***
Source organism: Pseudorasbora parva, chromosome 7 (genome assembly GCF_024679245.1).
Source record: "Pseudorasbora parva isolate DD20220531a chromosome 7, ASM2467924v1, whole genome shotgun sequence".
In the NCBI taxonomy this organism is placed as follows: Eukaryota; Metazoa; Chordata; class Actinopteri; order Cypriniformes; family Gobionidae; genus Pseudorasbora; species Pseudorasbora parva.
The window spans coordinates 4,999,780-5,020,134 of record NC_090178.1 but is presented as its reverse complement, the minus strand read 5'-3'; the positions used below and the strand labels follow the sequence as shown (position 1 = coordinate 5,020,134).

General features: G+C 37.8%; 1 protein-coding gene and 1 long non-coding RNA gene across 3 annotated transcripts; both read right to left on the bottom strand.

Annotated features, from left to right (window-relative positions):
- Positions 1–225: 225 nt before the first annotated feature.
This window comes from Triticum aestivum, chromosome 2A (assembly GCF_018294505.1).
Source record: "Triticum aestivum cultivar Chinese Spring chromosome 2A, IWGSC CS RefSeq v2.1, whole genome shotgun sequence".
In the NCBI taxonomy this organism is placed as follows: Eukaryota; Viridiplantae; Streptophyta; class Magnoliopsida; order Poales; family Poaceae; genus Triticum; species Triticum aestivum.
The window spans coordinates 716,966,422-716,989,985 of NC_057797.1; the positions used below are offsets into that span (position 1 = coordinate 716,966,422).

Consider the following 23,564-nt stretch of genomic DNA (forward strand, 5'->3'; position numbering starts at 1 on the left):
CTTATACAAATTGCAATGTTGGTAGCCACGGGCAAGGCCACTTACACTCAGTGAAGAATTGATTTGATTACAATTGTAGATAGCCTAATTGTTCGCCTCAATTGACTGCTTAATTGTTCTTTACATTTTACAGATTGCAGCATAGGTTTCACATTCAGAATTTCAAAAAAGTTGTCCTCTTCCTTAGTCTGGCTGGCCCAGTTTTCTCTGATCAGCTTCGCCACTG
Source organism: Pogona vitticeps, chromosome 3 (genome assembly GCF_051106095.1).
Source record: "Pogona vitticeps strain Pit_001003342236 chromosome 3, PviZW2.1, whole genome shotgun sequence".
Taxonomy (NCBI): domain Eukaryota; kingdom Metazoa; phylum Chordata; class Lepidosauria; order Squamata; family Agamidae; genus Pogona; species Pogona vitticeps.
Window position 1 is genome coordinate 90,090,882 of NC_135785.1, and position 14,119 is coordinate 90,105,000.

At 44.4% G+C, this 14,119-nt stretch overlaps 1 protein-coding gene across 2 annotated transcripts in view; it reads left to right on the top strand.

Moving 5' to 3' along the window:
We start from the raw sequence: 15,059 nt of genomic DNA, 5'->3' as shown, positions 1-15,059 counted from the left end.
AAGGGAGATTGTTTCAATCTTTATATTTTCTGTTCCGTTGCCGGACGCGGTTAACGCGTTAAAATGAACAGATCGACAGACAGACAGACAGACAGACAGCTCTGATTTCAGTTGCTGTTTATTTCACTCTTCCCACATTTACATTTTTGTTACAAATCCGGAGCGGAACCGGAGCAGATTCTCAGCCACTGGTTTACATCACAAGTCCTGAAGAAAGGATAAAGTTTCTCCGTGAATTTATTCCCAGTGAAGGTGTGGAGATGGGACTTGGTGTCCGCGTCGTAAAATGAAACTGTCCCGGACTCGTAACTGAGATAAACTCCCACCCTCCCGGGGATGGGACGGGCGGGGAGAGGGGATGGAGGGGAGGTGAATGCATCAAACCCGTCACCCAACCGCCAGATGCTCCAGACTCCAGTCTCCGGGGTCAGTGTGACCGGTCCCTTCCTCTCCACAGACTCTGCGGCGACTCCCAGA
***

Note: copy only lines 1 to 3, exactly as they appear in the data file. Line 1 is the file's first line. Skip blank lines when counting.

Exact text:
Source organism: Pseudorasbora parva, chromosome 7 (genome assembly GCF_024679245.1).
Source record: "Pseudorasbora parva isolate DD20220531a chromosome 7, ASM2467924v1, whole genome shotgun sequence".
In the NCBI taxonomy this organism is placed as follows: Eukaryota; Metazoa; Chordata; class Actinopteri; order Cypriniformes; family Gobionidae; genus Pseudorasbora; species Pseudorasbora parva.